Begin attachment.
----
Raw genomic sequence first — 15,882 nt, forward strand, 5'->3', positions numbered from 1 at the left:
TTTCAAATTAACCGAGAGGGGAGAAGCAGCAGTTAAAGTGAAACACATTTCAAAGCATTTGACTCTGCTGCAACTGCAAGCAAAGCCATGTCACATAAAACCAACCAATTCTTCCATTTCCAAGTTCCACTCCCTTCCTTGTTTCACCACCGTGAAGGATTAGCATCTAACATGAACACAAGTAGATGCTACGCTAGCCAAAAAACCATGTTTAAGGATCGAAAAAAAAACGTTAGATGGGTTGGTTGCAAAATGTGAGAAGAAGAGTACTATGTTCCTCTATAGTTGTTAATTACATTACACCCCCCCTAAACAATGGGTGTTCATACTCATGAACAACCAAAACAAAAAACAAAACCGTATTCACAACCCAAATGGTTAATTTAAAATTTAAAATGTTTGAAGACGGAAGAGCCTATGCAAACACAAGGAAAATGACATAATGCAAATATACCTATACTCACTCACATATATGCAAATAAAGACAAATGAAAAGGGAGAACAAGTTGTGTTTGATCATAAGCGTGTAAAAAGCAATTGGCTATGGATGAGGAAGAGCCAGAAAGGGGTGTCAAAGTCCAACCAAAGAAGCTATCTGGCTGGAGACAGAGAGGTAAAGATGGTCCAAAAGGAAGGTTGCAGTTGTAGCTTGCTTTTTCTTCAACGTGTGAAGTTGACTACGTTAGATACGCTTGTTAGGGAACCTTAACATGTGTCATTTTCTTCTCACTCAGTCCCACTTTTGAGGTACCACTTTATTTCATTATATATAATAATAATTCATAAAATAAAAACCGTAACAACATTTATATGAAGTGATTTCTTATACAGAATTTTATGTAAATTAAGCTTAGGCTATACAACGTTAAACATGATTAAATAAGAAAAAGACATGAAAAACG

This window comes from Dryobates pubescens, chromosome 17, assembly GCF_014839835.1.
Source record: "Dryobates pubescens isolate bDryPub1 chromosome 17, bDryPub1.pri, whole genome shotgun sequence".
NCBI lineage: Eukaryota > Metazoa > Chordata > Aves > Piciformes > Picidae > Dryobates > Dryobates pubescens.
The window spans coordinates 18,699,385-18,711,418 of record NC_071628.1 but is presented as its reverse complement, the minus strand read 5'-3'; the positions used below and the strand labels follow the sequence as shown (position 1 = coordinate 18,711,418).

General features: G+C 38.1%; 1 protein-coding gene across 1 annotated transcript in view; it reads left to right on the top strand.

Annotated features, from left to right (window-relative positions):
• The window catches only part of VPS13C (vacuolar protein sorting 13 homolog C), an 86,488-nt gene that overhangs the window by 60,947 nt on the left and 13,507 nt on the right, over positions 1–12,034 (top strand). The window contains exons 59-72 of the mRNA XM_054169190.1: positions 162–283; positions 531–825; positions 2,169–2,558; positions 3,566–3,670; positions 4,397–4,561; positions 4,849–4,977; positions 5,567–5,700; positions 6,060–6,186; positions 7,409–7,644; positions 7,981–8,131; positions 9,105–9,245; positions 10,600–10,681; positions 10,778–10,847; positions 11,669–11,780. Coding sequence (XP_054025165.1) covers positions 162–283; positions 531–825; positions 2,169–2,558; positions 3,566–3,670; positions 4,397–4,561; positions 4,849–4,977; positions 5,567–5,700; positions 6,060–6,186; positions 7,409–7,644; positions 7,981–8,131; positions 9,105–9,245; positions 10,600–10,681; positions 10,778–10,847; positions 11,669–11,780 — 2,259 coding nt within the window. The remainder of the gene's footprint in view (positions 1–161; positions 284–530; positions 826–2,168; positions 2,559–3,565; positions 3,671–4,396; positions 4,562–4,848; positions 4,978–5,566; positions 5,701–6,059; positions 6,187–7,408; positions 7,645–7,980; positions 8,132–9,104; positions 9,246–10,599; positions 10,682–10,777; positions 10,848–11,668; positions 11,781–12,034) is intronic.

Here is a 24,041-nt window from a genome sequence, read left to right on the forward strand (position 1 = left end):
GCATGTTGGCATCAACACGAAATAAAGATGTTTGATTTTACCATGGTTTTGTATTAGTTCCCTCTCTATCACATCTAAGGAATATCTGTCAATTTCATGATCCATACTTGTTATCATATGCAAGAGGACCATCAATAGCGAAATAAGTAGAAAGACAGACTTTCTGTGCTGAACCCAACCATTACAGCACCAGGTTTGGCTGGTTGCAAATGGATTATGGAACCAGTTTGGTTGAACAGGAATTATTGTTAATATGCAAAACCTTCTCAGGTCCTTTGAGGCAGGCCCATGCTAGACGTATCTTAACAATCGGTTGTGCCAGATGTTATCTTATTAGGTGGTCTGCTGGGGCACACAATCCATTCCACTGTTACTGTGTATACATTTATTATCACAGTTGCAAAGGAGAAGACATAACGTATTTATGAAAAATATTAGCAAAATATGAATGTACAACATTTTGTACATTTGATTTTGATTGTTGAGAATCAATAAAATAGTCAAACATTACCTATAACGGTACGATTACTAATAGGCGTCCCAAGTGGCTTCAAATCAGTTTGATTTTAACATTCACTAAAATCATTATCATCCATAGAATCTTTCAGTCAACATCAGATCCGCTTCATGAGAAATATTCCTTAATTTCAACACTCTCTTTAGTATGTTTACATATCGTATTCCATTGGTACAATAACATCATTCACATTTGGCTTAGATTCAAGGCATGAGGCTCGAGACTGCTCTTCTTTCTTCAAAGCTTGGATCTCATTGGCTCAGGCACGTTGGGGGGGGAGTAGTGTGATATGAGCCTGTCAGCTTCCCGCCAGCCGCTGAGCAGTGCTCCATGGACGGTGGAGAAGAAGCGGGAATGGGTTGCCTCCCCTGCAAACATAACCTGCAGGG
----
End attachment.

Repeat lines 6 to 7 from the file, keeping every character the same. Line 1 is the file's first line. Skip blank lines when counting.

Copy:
The window spans coordinates 18,699,385-18,711,418 of record NC_071628.1 but is presented as its reverse complement, the minus strand read 5'-3'; the positions used below and the strand labels follow the sequence as shown (position 1 = coordinate 18,711,418).

General features: G+C 38.1%; 1 protein-coding gene across 1 annotated transcript in view; it reads left to right on the top strand.